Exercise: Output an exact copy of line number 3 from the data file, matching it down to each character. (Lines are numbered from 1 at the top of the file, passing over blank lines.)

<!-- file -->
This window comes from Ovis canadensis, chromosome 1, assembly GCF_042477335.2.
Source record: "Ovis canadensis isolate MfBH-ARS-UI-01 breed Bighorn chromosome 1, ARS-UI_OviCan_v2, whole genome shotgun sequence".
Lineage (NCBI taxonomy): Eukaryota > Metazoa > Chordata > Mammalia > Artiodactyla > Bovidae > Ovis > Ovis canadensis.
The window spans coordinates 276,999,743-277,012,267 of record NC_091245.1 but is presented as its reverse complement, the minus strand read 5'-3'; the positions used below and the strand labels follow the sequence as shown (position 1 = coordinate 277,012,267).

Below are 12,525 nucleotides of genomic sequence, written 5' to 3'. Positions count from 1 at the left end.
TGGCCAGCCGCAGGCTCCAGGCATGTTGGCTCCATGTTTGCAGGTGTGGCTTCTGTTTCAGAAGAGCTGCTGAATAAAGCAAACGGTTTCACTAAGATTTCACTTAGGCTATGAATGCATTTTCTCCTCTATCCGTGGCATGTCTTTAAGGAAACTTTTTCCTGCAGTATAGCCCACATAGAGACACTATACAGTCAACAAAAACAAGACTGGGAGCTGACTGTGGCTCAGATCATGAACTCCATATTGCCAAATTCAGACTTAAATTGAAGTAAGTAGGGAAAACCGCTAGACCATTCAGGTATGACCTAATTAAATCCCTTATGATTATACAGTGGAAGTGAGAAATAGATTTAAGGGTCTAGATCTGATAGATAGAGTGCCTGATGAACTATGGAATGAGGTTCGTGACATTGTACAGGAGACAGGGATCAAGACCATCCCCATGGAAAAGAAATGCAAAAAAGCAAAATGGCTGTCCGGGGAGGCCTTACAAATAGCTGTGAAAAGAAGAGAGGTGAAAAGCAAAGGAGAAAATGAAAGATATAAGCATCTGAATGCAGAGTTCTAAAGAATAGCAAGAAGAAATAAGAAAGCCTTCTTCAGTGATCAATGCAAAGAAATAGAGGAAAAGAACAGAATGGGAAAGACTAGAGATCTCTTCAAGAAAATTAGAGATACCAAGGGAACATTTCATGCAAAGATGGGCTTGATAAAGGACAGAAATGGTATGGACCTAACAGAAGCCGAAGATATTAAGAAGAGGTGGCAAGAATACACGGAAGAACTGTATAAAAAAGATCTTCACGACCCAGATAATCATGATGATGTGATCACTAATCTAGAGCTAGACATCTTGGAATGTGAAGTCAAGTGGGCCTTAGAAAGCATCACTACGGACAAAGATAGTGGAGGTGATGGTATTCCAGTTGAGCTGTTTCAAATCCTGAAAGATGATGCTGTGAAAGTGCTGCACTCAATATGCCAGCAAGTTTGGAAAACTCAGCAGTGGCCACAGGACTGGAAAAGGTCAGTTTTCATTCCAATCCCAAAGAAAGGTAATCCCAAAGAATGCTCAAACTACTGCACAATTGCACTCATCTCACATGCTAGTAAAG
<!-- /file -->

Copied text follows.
Lineage (NCBI taxonomy): Eukaryota > Metazoa > Chordata > Mammalia > Artiodactyla > Bovidae > Ovis > Ovis canadensis.